There has been a spate of articles about the futility of the so called War on Drugs. As someone who has never tried any illegal drugs but who is a strong opponent of the present policy of prohibition I have little to add to the general discussion save one point, which is never mentioned even though I would have thought it was both obvious and important. This is that one of the key reasons why the western powers are losing the so called War on Drugs is because at the same time that they claim to be waging this war they are also the patrons and allies of the world’s leading drug traffickers. A brief survey of recent history shows that this is the case.
The international drugs trade took off in the 1960s with mass imports of heroin into the United States sourced from the so called Golden Triangle of south east Asia. What very few know is that the people behind the cultivation of opium in the Golden Triangle were assorted criminals and gangsters who were able to operate with virtual impunity because they were being sponsored by the United States as part of the so called “third force” that was fighting the Communists in the Vietnam war. Later the centre of opium cultivation switched to Afghanistan where it took off in the 1980s. There the major cultivators and traffickers of opium and heroin were assorted criminals and gangsters who made up a large proportion of the so called Mujaheddin who the western powers were supporting because they were fighting the Soviets. These people were able to use the anti Soviet war as a cover and protection for their criminal activities. Later these same people formed the core of the so called Northern Alliance, which in alliance with the United States overthrew the Taliban in 2001. The Taliban had tried to eradicate opium cultivation and heroin trafficking. Following their overthrow both resumed with a vengeance.
Further afield many people are vaguely aware that cocaine production and trafficking took off in Columbia in the 1970s and 1980s at a time when the right wing pro American Columbian government was fighting a counterinsurgency war against a left wing guerrilla movement known as the FARC and that this war has been continuing ever since and is continuing to this day. Some people also know that the government in this war is supported by right wing paramilitary death squads. Very few people know that the Colombian drugs cartels and the right wing paramilitaries who operate the death squads are the same people.
Turning to Europe, few people know that the major transit route for Afghan heroin into Europe is through the Balkans and specifically through Albania and Kosovo Fewer people still know that this route is largely controlled by various gangsters and criminals many of whom were involved in the Kosovo Liberation Army or KLA, which the western powers supported in the war against the Serbs in 1999. Repeating what has happened in Afghanistan, following the war some of these people under western protection are in power in Kosovo now.
These are perhaps the most flagrant examples but they can be multiplied. For example the proliferation of vicious drugs gangs across Central America in recent years is again directly traceable to US support for paramilitary groups in the struggle to defeat Communism that took place there during the 1980s.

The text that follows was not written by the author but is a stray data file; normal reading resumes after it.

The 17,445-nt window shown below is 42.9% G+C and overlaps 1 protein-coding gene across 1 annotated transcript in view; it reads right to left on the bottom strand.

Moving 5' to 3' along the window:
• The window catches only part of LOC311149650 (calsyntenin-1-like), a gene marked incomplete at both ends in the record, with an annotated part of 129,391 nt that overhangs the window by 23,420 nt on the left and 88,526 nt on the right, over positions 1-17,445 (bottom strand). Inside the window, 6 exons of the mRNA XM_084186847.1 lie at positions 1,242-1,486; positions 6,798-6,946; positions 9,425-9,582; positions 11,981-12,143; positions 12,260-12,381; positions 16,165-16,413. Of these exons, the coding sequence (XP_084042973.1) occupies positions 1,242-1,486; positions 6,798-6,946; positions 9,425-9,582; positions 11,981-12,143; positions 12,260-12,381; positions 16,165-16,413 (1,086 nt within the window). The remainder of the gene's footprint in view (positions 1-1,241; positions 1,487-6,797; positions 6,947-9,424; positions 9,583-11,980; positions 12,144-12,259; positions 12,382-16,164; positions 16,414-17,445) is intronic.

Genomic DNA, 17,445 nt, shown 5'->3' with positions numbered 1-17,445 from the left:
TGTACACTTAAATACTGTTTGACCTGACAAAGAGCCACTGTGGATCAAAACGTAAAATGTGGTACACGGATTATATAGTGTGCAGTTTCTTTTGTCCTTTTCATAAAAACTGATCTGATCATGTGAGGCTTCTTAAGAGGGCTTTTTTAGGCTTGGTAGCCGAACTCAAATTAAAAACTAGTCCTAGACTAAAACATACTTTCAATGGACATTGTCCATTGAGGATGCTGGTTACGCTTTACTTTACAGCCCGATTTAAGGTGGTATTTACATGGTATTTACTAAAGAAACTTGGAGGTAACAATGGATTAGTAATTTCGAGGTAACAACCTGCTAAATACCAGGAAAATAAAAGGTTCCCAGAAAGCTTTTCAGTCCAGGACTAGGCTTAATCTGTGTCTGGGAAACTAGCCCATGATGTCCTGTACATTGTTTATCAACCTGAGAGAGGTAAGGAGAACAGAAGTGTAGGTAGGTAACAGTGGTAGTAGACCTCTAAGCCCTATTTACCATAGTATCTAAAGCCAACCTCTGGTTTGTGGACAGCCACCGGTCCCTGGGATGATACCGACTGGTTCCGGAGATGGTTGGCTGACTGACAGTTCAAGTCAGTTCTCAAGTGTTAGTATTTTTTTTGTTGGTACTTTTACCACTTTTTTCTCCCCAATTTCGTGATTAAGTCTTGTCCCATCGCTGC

I do not wish to suggest that the only people who engage in drugs trafficking are friends of the United States. It is an acknowledged fact that the FARC in Colombia is now also involved in the international cocaine trade. My point is that whenever there is a conflict between the so called War on Drugs and the geopolitical ambitions of the United States and of the other western powers it is always and invariably the geopolitcal ambitions that win out and that this is key to understanding why attempts to limit or control the spread of illegal drugs always prove so ineffective.
What is more disturbing still is that though the facts speak for themselves they are never discussed. I can remember vividly the heroin epidemic that hit Britain in the summer of 1981. Before 1981 heroin abuse in Britain was an insignificant problem limited to a very small number of relatively affluent people. It was during the heroin epidemic of 1981 that heroin penetrated the council estates and became a mass problem. Since then the level of heroin abuse has ebbed and flowed but remains embedded in British society to an extent that was unthinkable before 1981. Where heroin led cocaine followed and this too has gone from being a drug confined to wealthy Bohemians to becoming a drug of mass consumption. It is fair to say that Britain’s problem with hard drugs began in 1981.
It was obvious to me at the time that the cause of the 1981 heroin epidemic was the anti Soviet war that was being fought in Afghanistan. The source of the heroin that was flooding Britain was freely discussed and it was widely and openly acknowledged that it was coming from Afghanistan. Yet though the connection with the war was obvious it was never mentioned. The entire establishment including the government, the opposition, the police, the local authorities, the charities and the media combined to impose silence on the subject. The entire focus was instead on poverty and unemployment, which did play a role, and the supposed culture of hedonism and immorality, which did not.
If western governments give the War on Drugs so much lower priority than they do the pursuit of their geopolitical objectives then the War on Drugs cannot be won, should not be fought and is not worth fighting . It is absurd and wrong that billions should be spent on it and millions of people should be locked away to fight a War on Drugs that western governments through their allies and proxies are waging against themselves.